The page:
Wednesday, April 15, 2009
Bay Pig Presidente Kennedy
JFK IN HISTORY:The Bay of Pigs
President and Mrs. Kennedy greet leaders of the Cuban Invasion Brigade in Miami, Florida, 29 December 1962. ST-19-3-62
President and Mrs. Kennedy greet members of the 2506 Cuban Invasion Brigade, 29 December 1962. ST-19-4-62
President Kennedy addresses the 2506 Cuban Invasion Brigade, 29 December 1962. ST-19-6-62
President Kennedy addresses the 2506 Cuban Invasion Brigade, 29 December 1962. ST-C75-15-62
On April 17, 1961, 1400 Cuban exiles launched what became a botched invasion at the Bay of Pigs on the south coast of Cuba.
During the period between the election and his inauguration, JFK was briefed on a CIA plan developed within the Eisenhower Administration to train Cuban exiles for an invasion of their homeland. The United States was distrustful of Fidel Castro, the leader of Cuba, and wary of his relationship with Nikita Khrushchev, the Soviet premier. The plan anticipated that support from the Cuban people and perhaps even from elements of the Cuban military would lead to the overthrow of Castro and the establishment of a non-communist government friendly to the United States.
Invasion preparations had begun in March of 1960, when President Eisenhower approved a CIA plan to train Cuban exiles. Camps in Guatemala were established, and by November the operation had trained a small army in guerilla tactics and conventional assault landing procedures.
In Miami, Jose Miro Cardona, leader of the anti-Castro Cuban exiles in the United States, became head of the United Revolutionary Front, poised to take over the provisional presidency of Cuba upon the successful invasion. Despite efforts of the government to keep the invasion plans covert, it became common knowledge in Miami. The press reported widely on events as they unfolded, and Castro soon learned of the guerilla training camps in Guatemala.
Shortly after his inauguration, in February of 1961, Kennedy authorized the Cuban invasion plans on the condition that US support be sufficiently disguised. As a result of this decision, the landing point for the invasion was moved to the Bay of Pigs, an obscure area on the southern coast of Cuba, more than 80 miles from possible refuge in Cuba's Escambray mountains.
The original invasion plan called for two air strikes against Cuban air bases. A 1400-man invasion force would disembark under cover of darkness and launch a surprise attack. Paratroopers would drop to advance positions in order to cut off transportation and to repel Cuban forces. Simultaneously, diversionary troops would land on the east coast of Cuba to create confusion. The main force would advance to Matanzas and establish a defensive land perimeter. The United Revolutionary Front would send leaders over and establish a provisional government. The success of the plan depended on the presumption that the Cuban population would join the invaders.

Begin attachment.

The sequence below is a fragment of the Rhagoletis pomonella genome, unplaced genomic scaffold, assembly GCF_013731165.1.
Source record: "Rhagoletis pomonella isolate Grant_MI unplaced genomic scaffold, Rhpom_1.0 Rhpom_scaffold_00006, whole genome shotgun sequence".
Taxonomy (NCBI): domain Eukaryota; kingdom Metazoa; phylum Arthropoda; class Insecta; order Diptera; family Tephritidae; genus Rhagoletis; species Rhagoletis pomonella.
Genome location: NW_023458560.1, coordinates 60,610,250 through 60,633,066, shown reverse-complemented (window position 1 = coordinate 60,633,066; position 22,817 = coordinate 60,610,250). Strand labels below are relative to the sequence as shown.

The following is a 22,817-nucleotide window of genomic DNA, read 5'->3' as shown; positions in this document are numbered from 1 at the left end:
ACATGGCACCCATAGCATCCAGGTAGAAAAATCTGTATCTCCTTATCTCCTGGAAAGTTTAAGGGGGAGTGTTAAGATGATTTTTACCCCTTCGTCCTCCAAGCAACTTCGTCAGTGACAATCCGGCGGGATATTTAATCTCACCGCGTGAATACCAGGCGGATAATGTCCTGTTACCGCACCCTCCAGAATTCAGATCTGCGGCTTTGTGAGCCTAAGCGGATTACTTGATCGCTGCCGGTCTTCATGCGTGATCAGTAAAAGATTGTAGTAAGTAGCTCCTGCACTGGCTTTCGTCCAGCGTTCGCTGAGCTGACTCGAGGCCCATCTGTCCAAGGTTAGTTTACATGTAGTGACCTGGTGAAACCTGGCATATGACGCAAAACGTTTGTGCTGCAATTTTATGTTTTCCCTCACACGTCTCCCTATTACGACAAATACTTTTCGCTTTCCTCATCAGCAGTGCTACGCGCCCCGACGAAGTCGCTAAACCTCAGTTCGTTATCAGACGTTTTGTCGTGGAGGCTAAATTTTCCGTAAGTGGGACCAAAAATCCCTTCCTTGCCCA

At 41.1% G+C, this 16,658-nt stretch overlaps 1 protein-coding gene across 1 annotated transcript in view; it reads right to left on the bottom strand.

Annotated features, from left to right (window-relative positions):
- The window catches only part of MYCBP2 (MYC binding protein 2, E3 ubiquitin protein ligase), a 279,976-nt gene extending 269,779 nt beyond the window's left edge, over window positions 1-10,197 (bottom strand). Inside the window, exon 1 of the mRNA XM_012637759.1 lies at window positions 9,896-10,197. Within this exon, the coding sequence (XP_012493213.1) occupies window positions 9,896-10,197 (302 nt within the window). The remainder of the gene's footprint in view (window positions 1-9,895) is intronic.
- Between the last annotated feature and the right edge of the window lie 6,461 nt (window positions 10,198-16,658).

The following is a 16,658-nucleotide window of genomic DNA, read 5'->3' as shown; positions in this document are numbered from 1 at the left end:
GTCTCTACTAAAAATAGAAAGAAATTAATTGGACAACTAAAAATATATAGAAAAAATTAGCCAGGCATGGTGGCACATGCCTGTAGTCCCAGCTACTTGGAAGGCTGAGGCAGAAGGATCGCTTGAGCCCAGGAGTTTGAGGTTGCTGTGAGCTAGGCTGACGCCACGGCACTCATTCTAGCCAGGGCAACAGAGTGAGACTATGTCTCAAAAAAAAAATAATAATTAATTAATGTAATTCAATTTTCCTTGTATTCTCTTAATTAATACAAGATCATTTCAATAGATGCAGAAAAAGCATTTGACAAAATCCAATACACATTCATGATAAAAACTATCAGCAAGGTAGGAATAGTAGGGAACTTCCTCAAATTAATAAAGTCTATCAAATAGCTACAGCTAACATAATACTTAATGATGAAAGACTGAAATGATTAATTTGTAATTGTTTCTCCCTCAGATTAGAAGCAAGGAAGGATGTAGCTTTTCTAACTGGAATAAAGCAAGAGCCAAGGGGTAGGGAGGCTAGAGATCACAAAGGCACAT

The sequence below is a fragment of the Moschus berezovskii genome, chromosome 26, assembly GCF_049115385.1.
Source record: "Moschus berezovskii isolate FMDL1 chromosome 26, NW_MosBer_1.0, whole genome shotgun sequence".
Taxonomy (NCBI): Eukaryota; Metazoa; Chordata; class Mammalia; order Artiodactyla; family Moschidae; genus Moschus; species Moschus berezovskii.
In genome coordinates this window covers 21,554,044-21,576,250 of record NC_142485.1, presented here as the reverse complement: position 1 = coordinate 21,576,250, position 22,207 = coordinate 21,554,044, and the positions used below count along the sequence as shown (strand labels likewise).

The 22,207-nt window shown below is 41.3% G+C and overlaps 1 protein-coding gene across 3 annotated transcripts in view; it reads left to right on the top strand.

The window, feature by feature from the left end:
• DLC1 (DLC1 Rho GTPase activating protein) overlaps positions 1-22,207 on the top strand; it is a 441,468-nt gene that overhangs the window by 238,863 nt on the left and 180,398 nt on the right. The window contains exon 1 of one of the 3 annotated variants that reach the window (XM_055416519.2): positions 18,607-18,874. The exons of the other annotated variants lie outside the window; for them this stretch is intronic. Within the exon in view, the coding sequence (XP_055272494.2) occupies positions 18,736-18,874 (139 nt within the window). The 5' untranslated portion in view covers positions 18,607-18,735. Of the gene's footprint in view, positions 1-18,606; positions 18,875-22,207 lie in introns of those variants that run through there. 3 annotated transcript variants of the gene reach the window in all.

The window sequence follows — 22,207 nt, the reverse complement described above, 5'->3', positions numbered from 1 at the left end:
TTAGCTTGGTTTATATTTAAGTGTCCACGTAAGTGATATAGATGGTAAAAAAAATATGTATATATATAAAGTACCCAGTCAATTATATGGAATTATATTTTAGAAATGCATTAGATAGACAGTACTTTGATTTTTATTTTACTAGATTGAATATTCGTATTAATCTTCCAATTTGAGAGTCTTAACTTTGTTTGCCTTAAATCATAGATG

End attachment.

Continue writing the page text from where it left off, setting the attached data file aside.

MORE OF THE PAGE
What Went Wrong
The first major error occurred on April 15, 1961, when eight B-26 bombers left Nicaragua to bomb Cuban airfields. The operation failed to destroy the entire arsenal of planes, leaving most of Castro's air force intact. The CIA had used obsolete World War II B-26 bombers, and painted them to look like Cuban air force planes. As news broke of the attack and American complicity became apparent after photos of the repainted planes became public, President Kennedy cancelled the second air strike.
On April 17, the Cuban-exile invasion force, or Brigade 2506, landed at beaches along the Bay of Pigs and immediately came under heavy fire. The planes left unharmed in the earlier air attack strafed the invaders, sank two escort ships, and destroyed half of the exile's air support. Bad weather hampered the ground force, which had to work with soggy equipment and low stores of ammunition.
During the next 24 hours, Castro had 20,000 troops advancing on the beach and the Cuban Air Force continued to control the skies. As the situation grew increasingly grim, President Kennedy authorized an “air-umbrella” at dawn on April 19, which called for six unmarked American fighter planes to help defend the Brigade's B-26 aircraft flying from Nicaragua. But the B-26s arrived an hour late (most likely due to time zone confusion) and were shot down by the Cubans. The invasion was crushed later that day. Some exiles escaped to the sea, while the rest were killed or rounded up and imprisoned by Castro’s forces. Almost 1200 Brigade members had surrendered and more than 100 had been killed.
The Brigade prisoners remained in captivity for 20 months, as the United States negotiated a deal with Fidel Castro. Attorney General Robert F. Kennedy made personal pleas to pharmaceutical companies and baby food manufacturers, and Castro eventually settled on 53 million dollars worth of baby food and drugs. On December 23, 1962, just two months after the resolution of the Cuban Missile Crisis, a plane containing the first group of freed prisoners landed in the US. A week later, on Saturday, December 29, surviving Brigade members gathered for a ceremony in Miami’s Orange Bowl, where the Brigade’s flag was handed over to President Kennedy. “I can assure you that this flag will be returned to this Brigade in a free Havana,” the president promised. The failure at the Bay of Pigs had a lasting impact on the Kennedy administration. The commitment to erase this blot from the historical record contributed to the November 1961 decision to establish Operation Mongoose--a plan to sabotage and destabilize the Cuban government and economy, including the possible assassination of Castro himself. More than 40 years later, relations between Castro's Cuba and the United States remain tense and tenuous at best.